WHY can't the Brooklyn Bridge have a corporate sponsor? Or the Staten Island Ferry - not to mention Central Park, Yankee Stadium and New York's fine museums? 

As we are painfully aware, New York City estimates that its budget deficit will be $3.8 billion this year. Firehouses are closing, municipal workers are losing jobs, and roads are dirtier and pot-holier. 

The typical solution? The same as every other desperate town or state - make people gamble more, raise taxes or give out more tickets. 

Can't we come up with a better idea - especially with so many landmarks just waiting to have a corporate logo affixed to their side? 

The mayor's office is already looking into something like this - the official soda of New York City, etc. And it has named its first-ever chief marketing officer. 

I wanted to help out, so I made a few calls to potential corporate sponsors like General Motors, IBM and General Electric. 

Would you, I asked, like to be the sponsor of the Brooklyn Bridge? If not a bridge, how 'bout a nice museum? Or a stadium? 

You need something cheaper: How about a playground in Chelsea? 

This sort of idea was floating around the last time the city was in a bind. In fact, I believe I was one who thought the Eveready Battery Tunnel would be a pretty damn good name - especially if the bunny folks would cough up, say, $2 million a year on a 10-year deal.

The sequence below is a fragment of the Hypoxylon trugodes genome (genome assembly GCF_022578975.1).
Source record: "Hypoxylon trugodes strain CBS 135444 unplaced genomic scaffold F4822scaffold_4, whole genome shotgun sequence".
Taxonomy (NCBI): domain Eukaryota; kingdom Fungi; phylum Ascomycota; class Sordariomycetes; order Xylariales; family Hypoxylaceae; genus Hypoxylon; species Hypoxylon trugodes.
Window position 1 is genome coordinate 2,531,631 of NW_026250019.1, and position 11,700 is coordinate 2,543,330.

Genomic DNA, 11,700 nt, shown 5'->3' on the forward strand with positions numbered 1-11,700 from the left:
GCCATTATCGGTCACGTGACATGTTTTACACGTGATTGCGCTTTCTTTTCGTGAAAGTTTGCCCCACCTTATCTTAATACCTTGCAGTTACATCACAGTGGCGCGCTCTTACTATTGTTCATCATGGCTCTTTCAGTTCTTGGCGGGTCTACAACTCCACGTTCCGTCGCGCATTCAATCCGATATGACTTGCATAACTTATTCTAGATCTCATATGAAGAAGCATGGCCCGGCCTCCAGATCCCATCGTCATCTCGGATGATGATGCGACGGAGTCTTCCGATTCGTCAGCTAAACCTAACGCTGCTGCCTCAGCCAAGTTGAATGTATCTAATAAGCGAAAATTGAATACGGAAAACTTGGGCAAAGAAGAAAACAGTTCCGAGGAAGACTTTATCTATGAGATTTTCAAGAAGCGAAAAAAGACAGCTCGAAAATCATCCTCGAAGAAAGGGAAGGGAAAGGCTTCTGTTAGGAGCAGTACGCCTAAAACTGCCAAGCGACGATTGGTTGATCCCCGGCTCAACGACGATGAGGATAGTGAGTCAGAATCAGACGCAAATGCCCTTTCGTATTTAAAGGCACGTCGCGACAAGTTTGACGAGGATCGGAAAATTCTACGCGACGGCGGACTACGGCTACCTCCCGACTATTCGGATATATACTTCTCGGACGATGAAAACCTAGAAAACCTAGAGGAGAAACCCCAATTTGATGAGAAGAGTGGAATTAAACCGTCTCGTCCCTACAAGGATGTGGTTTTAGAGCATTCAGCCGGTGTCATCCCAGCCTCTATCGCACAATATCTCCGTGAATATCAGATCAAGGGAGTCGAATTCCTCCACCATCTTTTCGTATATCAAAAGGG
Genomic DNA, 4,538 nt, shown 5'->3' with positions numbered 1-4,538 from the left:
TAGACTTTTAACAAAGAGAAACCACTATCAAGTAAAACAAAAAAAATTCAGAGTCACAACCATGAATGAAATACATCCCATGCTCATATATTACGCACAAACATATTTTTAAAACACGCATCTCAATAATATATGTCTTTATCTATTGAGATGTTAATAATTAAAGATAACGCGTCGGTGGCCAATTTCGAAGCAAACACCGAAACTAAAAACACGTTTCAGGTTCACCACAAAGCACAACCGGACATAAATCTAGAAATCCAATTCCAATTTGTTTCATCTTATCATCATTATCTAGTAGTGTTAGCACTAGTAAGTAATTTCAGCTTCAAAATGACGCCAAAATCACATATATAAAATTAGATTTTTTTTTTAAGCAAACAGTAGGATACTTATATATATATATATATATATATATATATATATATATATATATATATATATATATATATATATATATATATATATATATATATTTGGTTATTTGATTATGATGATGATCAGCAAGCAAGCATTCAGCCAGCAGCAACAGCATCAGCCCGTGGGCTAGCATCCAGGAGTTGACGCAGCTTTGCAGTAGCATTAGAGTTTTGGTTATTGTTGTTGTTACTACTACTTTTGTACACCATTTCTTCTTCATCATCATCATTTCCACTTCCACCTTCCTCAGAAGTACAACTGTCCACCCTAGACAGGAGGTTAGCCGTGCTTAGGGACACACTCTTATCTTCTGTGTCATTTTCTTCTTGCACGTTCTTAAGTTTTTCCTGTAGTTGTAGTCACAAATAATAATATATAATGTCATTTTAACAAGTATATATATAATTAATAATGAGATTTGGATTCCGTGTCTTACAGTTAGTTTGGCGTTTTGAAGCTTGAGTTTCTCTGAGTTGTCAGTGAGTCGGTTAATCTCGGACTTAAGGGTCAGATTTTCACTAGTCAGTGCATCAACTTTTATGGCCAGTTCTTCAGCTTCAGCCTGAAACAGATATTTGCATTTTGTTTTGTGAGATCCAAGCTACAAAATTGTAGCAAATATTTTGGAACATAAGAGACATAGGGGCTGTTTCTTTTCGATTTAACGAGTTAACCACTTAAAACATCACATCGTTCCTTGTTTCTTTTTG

While I could find no actual numbers of statues, park benches and fire hydrants that people might want to sponsor, let's agree that there are a lot. 

How about getting Scott's, the seed and fertilizer maker, to spread around a measly $5 million a year, for 10 years, to sponsor Central Park? Already the deficit is dropping. 

John Dough is a fictitious name for the guy in charge of corporate sponsorships at a major financial institution that spends a lot of, you know, dough each year putting its name on things like sporting events. "The Brooklyn Bridge sounds like a good idea," says Dough. "It might work for GM, especially Cadillac. Or for someone who wants to make an impact in New York." 

Who doesn't want to make an impact in New York? And the Brooklyn Bridge would be perfect for a lot of companies - Goodyear, Sears, Nike (for those who walk across). I can already see Ford sweating over the idea of a big Cadillac banner hanging over the bridge's side. 

The Erlick Group puts entertainment venues in New York together with corporate sponsors, and Jim Erlick thinks the Brooklyn Bridge is "certainly a seven-figure annual fee."

"You get several different constituencies," says Erlick. Car owners get to spend a lot of time with the bridge. And tourists who flock to the bridge would get to see your corporate logo. 

New York has something for every corporate taste. We've got Shea for companies that like sports and don't mind losers. (Maybe Avis, which used to try harder, would be interested.) 

And Yankee Stadium for the corporation that makes a lot of money and doesn't try hard enough - pick any one of the Wall Street firms. 

Companies like Pacific Bell already pay $5 million to $10 million a year to name stadiums. And those are in podunks like San Francisco. 

You wouldn't need a lot of money to get into the game. You could pay a hundred bucks a year for a park bench, or $10 for a hydrant. We'll even let you put your company's name on one of the Staten Island ferries for a hundred grand. Whew! I've lost track of all the money we just made for the city. 

I'm still waiting for a call back from IBM, GE and GM. I figure it was the holiday, not lack of interest, that's holding up my negotiations.